Understanding a Plantar Fascia Strain
Plantar fasciitis is a painful condition with localized pain in the backside of the arch where it attaches to the underside of the heel bone or calcaneus. It is often the result of overstretching, overloading or tearing of the origin of the arch, which runs from the heel to the front of the foot under the toes.
This band of tissue stretches every time weight is applied to the foot with standing and walking. It helps to stabilize and propel the foot forward in movement. Plantar fascia strains can result excessive trauma to the band or the result of culminated effect of repetitive stress placed on arch over time. A plantar fascia strain usually gives rise to sustained inflammation of the front of the heel and back of the arch. This results in excessive pain in this location, especially after prolonged non-weight bearing inactivity such as sleeping and sitting. This is based on the simple fact that the band tightens when you don’t move it. If left untreated, a plantar fascia strain can become a chronic and troubling ailment.
Causes: The most common cause of plantar fasciitis is doing too much running, walking and/or jumping in poor footwear. Also, beginners attempting to go overboard in their chosen physical activities are likely to stretch the band too much the first time. Additional predisposing factors include obesity, rapid weight gain, flat feet, and excessive exercise with insufficient progression. With some chronic arch pain conditions, as the band of tissue continues to pull on the heel bone, it can result in a heel bone spur.
Signs & Symptoms of Heel Pain From Plantar Fasciitis
- Perception of burning, stabbing, or dull aching pain at the front of the heel and along the band of tissue in the backside of the arch.
- Difficulty bearing weight on the foot without shoes.
- Arch pain with heel raises and with flat foot squatting.
- Localized swelling and tenderness under the heel and arch.
Professional Treatment for Plantar Fasciitis
Plantar fascia strains usually respond well to conservative treatment methods. However, recovery times do vary from individual to individual.
- Rest in the form of avoiding weight-bearing will help improve heel pain.
- Utilize the latest physical therapy modalities and rehab devices to reduce swelling and decrease pain.
- Repetitive icing with the arch and toe flexor tendons in a stretched position will reduce inflammation and pain while helping to elongate the sore plantar fascia tendon.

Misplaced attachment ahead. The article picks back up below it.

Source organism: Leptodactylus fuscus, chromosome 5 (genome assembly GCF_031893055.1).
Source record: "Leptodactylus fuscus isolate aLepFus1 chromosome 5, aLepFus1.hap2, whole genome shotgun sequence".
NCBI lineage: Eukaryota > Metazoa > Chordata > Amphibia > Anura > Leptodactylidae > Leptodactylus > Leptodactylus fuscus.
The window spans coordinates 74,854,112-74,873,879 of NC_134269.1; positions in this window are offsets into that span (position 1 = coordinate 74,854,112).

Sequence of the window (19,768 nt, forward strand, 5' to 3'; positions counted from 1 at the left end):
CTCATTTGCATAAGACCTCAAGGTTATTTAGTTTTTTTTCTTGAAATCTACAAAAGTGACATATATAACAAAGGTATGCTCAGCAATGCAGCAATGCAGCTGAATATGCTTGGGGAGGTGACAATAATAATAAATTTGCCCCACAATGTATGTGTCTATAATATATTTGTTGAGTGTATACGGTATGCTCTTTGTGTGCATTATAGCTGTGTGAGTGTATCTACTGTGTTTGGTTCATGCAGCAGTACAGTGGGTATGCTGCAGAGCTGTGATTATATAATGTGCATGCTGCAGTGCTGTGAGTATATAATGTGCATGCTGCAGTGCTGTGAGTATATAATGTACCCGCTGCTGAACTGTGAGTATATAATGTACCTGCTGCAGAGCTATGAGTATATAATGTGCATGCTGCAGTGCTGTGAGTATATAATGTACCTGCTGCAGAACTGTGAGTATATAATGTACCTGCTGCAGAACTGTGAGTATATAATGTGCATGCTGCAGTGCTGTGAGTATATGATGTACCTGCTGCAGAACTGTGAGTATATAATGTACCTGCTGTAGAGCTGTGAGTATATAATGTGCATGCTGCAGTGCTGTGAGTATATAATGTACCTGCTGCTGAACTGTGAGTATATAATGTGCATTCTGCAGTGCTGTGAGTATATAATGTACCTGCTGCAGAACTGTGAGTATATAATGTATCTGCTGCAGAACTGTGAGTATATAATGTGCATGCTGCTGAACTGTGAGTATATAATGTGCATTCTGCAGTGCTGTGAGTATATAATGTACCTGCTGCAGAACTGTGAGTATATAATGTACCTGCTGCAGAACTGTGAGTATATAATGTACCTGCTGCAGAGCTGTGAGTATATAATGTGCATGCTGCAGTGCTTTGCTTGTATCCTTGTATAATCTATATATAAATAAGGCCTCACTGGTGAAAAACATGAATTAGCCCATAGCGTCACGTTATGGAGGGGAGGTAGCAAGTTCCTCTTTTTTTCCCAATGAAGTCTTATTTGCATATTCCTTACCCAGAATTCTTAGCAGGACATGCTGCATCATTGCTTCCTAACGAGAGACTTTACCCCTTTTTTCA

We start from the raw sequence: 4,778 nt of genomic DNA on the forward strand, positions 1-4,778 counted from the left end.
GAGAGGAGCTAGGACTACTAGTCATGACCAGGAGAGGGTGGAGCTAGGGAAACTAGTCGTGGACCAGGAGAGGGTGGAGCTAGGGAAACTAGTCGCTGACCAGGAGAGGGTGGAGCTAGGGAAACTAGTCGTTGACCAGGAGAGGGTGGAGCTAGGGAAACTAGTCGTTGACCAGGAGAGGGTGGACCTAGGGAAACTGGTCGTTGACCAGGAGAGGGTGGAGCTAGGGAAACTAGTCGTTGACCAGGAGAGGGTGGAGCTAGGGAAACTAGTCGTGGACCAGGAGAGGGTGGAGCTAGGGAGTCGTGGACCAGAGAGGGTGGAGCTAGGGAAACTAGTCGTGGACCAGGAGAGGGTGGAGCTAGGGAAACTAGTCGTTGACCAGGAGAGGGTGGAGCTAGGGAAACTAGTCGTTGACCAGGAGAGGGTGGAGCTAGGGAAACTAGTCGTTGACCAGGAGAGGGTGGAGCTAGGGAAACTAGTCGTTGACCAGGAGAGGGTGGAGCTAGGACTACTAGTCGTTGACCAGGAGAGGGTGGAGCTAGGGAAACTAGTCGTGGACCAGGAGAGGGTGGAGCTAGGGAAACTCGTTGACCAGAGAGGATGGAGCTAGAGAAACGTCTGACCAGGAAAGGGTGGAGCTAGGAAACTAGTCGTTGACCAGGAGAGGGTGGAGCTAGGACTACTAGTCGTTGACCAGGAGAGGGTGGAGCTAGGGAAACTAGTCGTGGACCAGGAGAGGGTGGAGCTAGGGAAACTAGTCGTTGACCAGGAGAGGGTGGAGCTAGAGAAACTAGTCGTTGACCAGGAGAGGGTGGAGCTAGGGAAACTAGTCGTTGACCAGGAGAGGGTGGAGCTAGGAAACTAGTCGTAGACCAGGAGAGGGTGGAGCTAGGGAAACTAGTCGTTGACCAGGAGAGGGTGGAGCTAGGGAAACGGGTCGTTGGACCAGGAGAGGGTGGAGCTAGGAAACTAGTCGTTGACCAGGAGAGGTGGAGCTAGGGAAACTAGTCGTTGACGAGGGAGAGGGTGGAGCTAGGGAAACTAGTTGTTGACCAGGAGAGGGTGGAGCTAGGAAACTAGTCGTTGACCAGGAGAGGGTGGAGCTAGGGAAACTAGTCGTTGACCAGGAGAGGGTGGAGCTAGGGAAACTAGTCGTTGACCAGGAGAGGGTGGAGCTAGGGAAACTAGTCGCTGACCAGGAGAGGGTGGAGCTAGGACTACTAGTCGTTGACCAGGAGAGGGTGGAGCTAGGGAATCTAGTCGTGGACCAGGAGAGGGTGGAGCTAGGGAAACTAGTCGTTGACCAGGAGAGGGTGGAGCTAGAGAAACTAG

- Proper footwear for your sports.
- Taping the foot will assist in supporting of the arch, to reduce inflammation and decrease the risk of further injury.
- Progressively aggressive transverse friction massage to the posterior arch along with a moderate massage for the ankle and lower shin.
- Strengthening and stretching exercises for the arch and calf muscles will help a painful heel.
- Arch support inserts can be helpful.
- Arch taping, if done properly, can effectively support the arch and reduce the amount of heel pain with weight-bearing.
- Minimize weight-bearing activities.
- Weight loss, if overweight or obese.
Asking the Right Questions like a Pro
Here’s what a smart pro athlete would ask his/her sports medicine specialists to ensure a fast and safe return to sports:
1) Does this heel pain have anything to do with my pelvis, lower extremity or foot alignment?
2) What forms of physical therapy do I need to do to quickly resolve this injury so I can get back to my sport(s) pain-free?
3) What are my options besides surgery?
4) Are there any long-term complications from a sprain?
5) Will I benefit from the use of anti-inflammatory medicine?
6) Is this painful heel a result of some other biomechanical abnormality that needs to be addressed?
Elite Sports Medicine Tips from Mike Ryan
- Fast Treatment/Fast Recovery: The sooner you address plantar fascia sprains the quicker they resolve. Don’t let it become chronic.
- Minimize Newton’s Laws: Aggressive weight-bearing activities will prolong the time for recovery and increase the risk of long-term complications.
- Template for Post-Workout Therapy:Immediately after all of your workouts or treatments do the following:
- Elevate your foot for 3 minutes.
- Stretch for 5 minutes
- Ice the arch and heel for 7 minutes.
- Stretch: Aggressive stretches for the calves, arches, big toe and toe flexor tendons will go a long way in maintaining healthy tissue involving the entire foot.
- Eat and Drink Right: It’s easier and safer to control inflammation and promote healing by being well hydrated and with a healthy diet compared to taking all sorts of pain pills.